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I have my MVVM and the model consists of a number of related classes, but for the sake of this question we'll focus on just four.

GrandParentModel, ParentModel, ChildModel and Contact.

These all inherit from ModelBase which has an implementation of INotifyPropertyChanged on it.

So each of the three models has a Contact property. If Child doesn't have a property it is supposed to look to Parent, and if Parent is blank it will look to GrandParent. If the contact changes at the grandparent level I'd like any dependants, ie any sub parents and their children to raise a PropertyChanged event for their Contact too.

I think everything I'm going to do will be supported by the DependencyProperty system, but I don't want to use that as this is my Model, separation of concerns and all that. So I'm putting together a mini implementation, which is all fine.

My question is has anyone been down this path before and is there anything I should be worried about in the future? My Spidey-Senses are tingling and I don't know why.

Thanks Ian

Edit: The relationship between the objects here is that a grandparent has any number of parents has any number of children. My current model has a property on each which points at the parent (null in the case of a grandparent) and a parent/grandparent has a collection of child objects.

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Could you please add an example of the class hierarchy/relationships? (preferably with pseudocode) Are they "is a" or "has a" relationships? Complex properties or Collections? etc. –  Aaron Hoffman Jan 12 '11 at 16:29
    
IN this case my ModelBase contains a parent property which is set to the object's parent on creation, I will post a full solution if I can get the code length down to something that will fit here. I've added a little edit above, the structure isn't fixed in stone to be honest. –  Ian Jan 13 '11 at 13:28

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I've been down this path, and it's not pretty. Basically you have to subscribe to the PropertyChanged event of ParentModel from your ChildModel. You have to take care if your child can change parents. Then when you get notified of a change in the parent from the child's point of view, you have to raise your own PropertyChanged event on the child. It gets ugly because you can end up with hanging event handlers that you forgot to clean up.

A better method would be to create your own Model-specific analog to DependencyProperty. Basically in your constructor of ChildModel you "declare" that property Contact delegates to property Contact of object Parent when null. You do that using a little helper class that observes the PropertyChanged event on the ParentModel object and have it execute a PropertyChanged event on the child when appropriate. Also have it watch for the Parent property to change on the child.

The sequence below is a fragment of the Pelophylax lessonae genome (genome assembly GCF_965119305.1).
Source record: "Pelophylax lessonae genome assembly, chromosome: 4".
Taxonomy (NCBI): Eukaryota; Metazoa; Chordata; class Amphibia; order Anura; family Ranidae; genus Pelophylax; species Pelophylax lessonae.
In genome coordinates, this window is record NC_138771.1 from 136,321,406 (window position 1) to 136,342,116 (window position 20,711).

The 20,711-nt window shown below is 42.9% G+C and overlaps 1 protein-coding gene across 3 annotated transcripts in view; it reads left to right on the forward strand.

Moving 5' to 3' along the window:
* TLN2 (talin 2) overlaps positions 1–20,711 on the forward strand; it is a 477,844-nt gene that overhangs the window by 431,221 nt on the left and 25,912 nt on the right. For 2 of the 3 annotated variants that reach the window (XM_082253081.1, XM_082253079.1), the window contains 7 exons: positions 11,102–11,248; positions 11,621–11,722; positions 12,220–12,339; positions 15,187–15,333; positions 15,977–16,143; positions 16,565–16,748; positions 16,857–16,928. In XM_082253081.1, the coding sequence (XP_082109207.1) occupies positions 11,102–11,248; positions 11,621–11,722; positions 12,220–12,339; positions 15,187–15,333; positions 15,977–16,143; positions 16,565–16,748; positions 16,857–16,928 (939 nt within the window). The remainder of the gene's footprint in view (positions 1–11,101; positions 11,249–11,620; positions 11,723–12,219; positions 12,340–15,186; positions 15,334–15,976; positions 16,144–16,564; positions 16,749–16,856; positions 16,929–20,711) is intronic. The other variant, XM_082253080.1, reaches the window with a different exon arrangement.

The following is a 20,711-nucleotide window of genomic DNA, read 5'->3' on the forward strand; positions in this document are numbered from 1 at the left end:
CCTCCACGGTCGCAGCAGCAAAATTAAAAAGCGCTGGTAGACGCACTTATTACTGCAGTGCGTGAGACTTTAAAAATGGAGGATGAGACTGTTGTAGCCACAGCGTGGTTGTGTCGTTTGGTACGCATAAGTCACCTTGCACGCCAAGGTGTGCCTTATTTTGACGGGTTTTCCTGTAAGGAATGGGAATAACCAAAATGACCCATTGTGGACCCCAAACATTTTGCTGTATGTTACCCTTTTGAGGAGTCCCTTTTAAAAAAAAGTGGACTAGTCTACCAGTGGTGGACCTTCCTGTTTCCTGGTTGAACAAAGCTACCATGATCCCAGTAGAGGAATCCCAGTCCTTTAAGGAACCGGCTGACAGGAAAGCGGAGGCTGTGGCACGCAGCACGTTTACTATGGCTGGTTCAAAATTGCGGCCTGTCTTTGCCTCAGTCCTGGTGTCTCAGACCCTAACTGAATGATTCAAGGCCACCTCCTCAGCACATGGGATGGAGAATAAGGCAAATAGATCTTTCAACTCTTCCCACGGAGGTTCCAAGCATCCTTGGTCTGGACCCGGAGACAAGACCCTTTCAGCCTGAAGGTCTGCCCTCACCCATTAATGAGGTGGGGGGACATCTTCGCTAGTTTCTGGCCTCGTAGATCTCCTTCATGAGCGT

You could use the MVVM Light message bus. Have the grandparent and parent all send a message when their Contact property changes. Have the child listen for those messages. When it gets a message, then check to see if it matches its own parent or grandparent, and raise a PropertyChanged event if necessary. This is better than either method above because you don't have to keep track of when your parent or grandparent changes. You're less likely to have bugs. It also uses weak references, so it won't hold on to objects the way event handlers do.

Now what I've been doing is getting away from having my model objects implement INotifyPropertyChanged. I introduced a Presenter layer between my Model and my ViewModel. The Presenter actually constructs a ViewModel out of small ViewModel "widgets" (one widget might be a ChangeValue<T> widget, for instance). I have a rules engine that tells the Presenter how to compose a ViewModel out of widgets for a given Model. The Presenter handles all user input (basically executing a lambda against the Model), but since it knows that a user action just took place, it knows that something in the Model might have changed. After the Model action is complete, it copies all of the data from the Model to the ViewModel. The ViewModel inspects the incoming data and raises a PropertyChanged event if the field actually changed. Obviously that's the most compliated way of doing it, but it gives you a really clean Model and neither the ViewModel nor the Presenter contains any Model (domain/business) logic.

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Interesting. I did put together a Dependency property like class, I'll post a cut down version tomorrow when I'm back in front of the code. I like your Presenter concept, I've started doing something a little similar I think, so it's good to hear what you're saying, it will help me I think :) –  Ian Jan 12 '11 at 22:15
    
Okie dokie I've got a solution, but I think it will be too long to post here. I'll put a blog post together and post the url for that if that's allowed. –  Ian Jan 13 '11 at 14:32
    
@Ian - I'd like to see that actually. Please post it. –  Scott Whitlock Jan 13 '11 at 15:21
    
Here you go: wp.me/p1haNJ-6 Please keep in mind it's my first draft, so it's a bit scrappy, but at the same time, do tear it apart and comment freely, I'm always happy to learn. Let me know if there are any issues on the blogging side, It's my first blog post ever bizarrely :) –  Ian Jan 13 '11 at 22:15
    
Right, I've also figured out that WordPress can do code formatting too, so when I get home I'll update the post :) –  Ian Jan 14 '11 at 15:14

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